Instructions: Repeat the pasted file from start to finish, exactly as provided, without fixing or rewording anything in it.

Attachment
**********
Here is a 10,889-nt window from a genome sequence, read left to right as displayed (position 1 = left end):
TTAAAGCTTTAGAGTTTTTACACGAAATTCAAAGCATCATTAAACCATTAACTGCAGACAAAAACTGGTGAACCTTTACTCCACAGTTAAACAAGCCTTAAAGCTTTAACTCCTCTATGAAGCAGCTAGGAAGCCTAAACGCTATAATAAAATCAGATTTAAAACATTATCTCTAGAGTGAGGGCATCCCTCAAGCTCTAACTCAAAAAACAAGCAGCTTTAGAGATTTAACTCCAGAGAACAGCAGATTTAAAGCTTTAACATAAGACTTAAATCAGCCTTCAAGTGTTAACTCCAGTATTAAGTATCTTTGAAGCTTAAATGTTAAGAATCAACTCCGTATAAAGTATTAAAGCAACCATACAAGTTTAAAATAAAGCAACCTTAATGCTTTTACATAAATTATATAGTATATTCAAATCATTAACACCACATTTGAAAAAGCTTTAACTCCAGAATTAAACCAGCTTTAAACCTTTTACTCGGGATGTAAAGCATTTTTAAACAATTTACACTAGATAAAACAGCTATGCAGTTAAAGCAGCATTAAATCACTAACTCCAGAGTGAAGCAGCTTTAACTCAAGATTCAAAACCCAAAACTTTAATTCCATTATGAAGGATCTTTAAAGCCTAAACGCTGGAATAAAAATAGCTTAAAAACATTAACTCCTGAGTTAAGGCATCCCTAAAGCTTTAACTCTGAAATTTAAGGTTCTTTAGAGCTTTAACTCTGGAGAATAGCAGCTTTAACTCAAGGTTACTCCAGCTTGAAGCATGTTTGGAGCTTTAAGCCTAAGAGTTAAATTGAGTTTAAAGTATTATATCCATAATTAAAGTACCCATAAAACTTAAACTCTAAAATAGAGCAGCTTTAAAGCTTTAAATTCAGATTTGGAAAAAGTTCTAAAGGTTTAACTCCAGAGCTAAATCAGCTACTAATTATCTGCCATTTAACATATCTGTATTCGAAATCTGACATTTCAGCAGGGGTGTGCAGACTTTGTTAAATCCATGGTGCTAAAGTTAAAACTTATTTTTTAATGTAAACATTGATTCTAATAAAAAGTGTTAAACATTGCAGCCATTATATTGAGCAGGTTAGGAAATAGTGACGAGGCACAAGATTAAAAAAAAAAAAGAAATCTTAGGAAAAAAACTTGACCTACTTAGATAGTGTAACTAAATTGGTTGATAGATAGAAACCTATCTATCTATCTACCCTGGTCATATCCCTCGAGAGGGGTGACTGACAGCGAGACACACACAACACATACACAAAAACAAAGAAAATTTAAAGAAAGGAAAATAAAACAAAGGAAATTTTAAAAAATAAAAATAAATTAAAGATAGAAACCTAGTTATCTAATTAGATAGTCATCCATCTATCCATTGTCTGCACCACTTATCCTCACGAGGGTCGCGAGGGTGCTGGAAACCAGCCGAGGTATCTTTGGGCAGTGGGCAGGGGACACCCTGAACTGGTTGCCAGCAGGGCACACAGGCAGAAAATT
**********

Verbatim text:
Here is a 10,889-nt window from a genome sequence, read left to right as displayed (position 1 = left end):
TTAAAGCTTTAGAGTTTTTACACGAAATTCAAAGCATCATTAAACCATTAACTGCAGACAAAAACTGGTGAACCTTTACTCCACAGTTAAACAAGCCTTAAAGCTTTAACTCCTCTATGAAGCAGCTAGGAAGCCTAAACGCTATAATAAAATCAGATTTAAAACATTATCTCTAGAGTGAGGGCATCCCTCAAGCTCTAACTCAAAAAACAAGCAGCTTTAGAGATTTAACTCCAGAGAACAGCAGATTTAAAGCTTTAACATAAGACTTAAATCAGCCTTCAAGTGTTAACTCCAGTATTAAGTATCTTTGAAGCTTAAATGTTAAGAATCAACTCCGTATAAAGTATTAAAGCAACCATACAAGTTTAAAATAAAGCAACCTTAATGCTTTTACATAAATTATATAGTATATTCAAATCATTAACACCACATTTGAAAAAGCTTTAACTCCAGAATTAAACCAGCTTTAAACCTTTTACTCGGGATGTAAAGCATTTTTAAACAATTTACACTAGATAAAACAGCTATGCAGTTAAAGCAGCATTAAATCACTAACTCCAGAGTGAAGCAGCTTTAACTCAAGATTCAAAACCCAAAACTTTAATTCCATTATGAAGGATCTTTAAAGCCTAAACGCTGGAATAAAAATAGCTTAAAAACATTAACTCCTGAGTTAAGGCATCCCTAAAGCTTTAACTCTGAAATTTAAGGTTCTTTAGAGCTTTAACTCTGGAGAATAGCAGCTTTAACTCAAGGTTACTCCAGCTTGAAGCATGTTTGGAGCTTTAAGCCTAAGAGTTAAATTGAGTTTAAAGTATTATATCCATAATTAAAGTACCCATAAAACTTAAACTCTAAAATAGAGCAGCTTTAAAGCTTTAAATTCAGATTTGGAAAAAGTTCTAAAGGTTTAACTCCAGAGCTAAATCAGCTACTAATTATCTGCCATTTAACATATCTGTATTCGAAATCTGACATTTCAGCAGGGGTGTGCAGACTTTGTTAAATCCATGGTGCTAAAGTTAAAACTTATTTTTTAATGTAAACATTGATTCTAATAAAAAGTGTTAAACATTGCAGCCATTATATTGAGCAGGTTAGGAAATAGTGACGAGGCACAAGATTAAAAAAAAAAAAGAAATCTTAGGAAAAAAACTTGACCTACTTAGATAGTGTAACTAAATTGGTTGATAGATAGAAACCTATCTATCTATCTACCCTGGTCATATCCCTCGAGAGGGGTGACTGACAGCGAGACACACACAACACATACACAAAAACAAAGAAAATTTAAAGAAAGGAAAATAAAACAAAGGAAATTTTAAAAAATAAAAATAAATTAAAGATAGAAACCTAGTTATCTAATTAGATAGTCATCCATCTATCCATTGTCTGCACCACTTATCCTCACGAGGGTCGCGAGGGTGCTGGAAACCAGCCGAGGTATCTTTGGGCAGTGGGCAGGGGACACCCTGAACTGGTTGCCAGCAGGGCACACAGGCAGAAAATT